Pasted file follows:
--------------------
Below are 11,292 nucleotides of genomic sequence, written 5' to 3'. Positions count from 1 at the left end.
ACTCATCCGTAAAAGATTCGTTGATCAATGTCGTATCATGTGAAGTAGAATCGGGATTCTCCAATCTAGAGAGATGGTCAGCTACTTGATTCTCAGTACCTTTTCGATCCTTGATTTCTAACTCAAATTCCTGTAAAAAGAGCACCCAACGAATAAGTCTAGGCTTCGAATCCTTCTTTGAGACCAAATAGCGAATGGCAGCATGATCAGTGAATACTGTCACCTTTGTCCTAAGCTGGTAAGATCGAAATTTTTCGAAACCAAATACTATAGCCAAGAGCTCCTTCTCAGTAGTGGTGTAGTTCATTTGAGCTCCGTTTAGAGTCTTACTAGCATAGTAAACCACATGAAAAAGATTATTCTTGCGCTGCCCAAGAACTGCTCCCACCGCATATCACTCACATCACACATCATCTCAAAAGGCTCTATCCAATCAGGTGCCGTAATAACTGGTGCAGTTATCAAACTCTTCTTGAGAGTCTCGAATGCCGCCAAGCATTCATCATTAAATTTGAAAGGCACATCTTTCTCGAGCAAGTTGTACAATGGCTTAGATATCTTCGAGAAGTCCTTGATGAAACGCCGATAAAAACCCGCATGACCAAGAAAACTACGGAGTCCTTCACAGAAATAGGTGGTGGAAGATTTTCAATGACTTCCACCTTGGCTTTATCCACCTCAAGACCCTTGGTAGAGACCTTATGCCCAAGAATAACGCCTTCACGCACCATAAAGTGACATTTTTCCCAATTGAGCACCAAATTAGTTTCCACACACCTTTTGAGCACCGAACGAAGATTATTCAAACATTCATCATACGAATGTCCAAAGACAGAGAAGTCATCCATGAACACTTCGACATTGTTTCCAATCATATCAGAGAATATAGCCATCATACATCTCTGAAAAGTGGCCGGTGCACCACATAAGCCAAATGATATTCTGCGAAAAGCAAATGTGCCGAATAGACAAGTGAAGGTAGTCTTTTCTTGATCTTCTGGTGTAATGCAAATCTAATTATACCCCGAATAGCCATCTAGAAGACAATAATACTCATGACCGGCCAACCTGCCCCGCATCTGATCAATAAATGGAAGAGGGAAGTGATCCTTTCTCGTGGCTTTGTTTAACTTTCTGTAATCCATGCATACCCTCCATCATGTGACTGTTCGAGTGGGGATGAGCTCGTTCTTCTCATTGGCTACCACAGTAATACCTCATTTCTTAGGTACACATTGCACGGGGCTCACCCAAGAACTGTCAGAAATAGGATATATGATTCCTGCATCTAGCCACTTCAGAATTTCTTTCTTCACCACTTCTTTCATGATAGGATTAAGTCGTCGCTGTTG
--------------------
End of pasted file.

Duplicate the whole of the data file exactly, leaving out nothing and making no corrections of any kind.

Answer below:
Below are 11,292 nucleotides of genomic sequence, written 5' to 3'. Positions count from 1 at the left end.
ACTCATCCGTAAAAGATTCGTTGATCAATGTCGTATCATGTGAAGTAGAATCGGGATTCTCCAATCTAGAGAGATGGTCAGCTACTTGATTCTCAGTACCTTTTCGATCCTTGATTTCTAACTCAAATTCCTGTAAAAAGAGCACCCAACGAATAAGTCTAGGCTTCGAATCCTTCTTTGAGACCAAATAGCGAATGGCAGCATGATCAGTGAATACTGTCACCTTTGTCCTAAGCTGGTAAGATCGAAATTTTTCGAAACCAAATACTATAGCCAAGAGCTCCTTCTCAGTAGTGGTGTAGTTCATTTGAGCTCCGTTTAGAGTCTTACTAGCATAGTAAACCACATGAAAAAGATTATTCTTGCGCTGCCCAAGAACTGCTCCCACCGCATATCACTCACATCACACATCATCTCAAAAGGCTCTATCCAATCAGGTGCCGTAATAACTGGTGCAGTTATCAAACTCTTCTTGAGAGTCTCGAATGCCGCCAAGCATTCATCATTAAATTTGAAAGGCACATCTTTCTCGAGCAAGTTGTACAATGGCTTAGATATCTTCGAGAAGTCCTTGATGAAACGCCGATAAAAACCCGCATGACCAAGAAAACTACGGAGTCCTTCACAGAAATAGGTGGTGGAAGATTTTCAATGACTTCCACCTTGGCTTTATCCACCTCAAGACCCTTGGTAGAGACCTTATGCCCAAGAATAACGCCTTCACGCACCATAAAGTGACATTTTTCCCAATTGAGCACCAAATTAGTTTCCACACACCTTTTGAGCACCGAACGAAGATTATTCAAACATTCATCATACGAATGTCCAAAGACAGAGAAGTCATCCATGAACACTTCGACATTGTTTCCAATCATATCAGAGAATATAGCCATCATACATCTCTGAAAAGTGGCCGGTGCACCACATAAGCCAAATGATATTCTGCGAAAAGCAAATGTGCCGAATAGACAAGTGAAGGTAGTCTTTTCTTGATCTTCTGGTGTAATGCAAATCTAATTATACCCCGAATAGCCATCTAGAAGACAATAATACTCATGACCGGCCAACCTGCCCCGCATCTGATCAATAAATGGAAGAGGGAAGTGATCCTTTCTCGTGGCTTTGTTTAACTTTCTGTAATCCATGCATACCCTCCATCATGTGACTGTTCGAGTGGGGATGAGCTCGTTCTTCTCATTGGCTACCACAGTAATACCTCATTTCTTAGGTACACATTGCACGGGGCTCACCCAAGAACTGTCAGAAATAGGATATATGATTCCTGCATCTAGCCACTTCAGAATTTCTTTCTTCACCACTTCTTTCATGATAGGATTAAGTCGTCGCTGTTG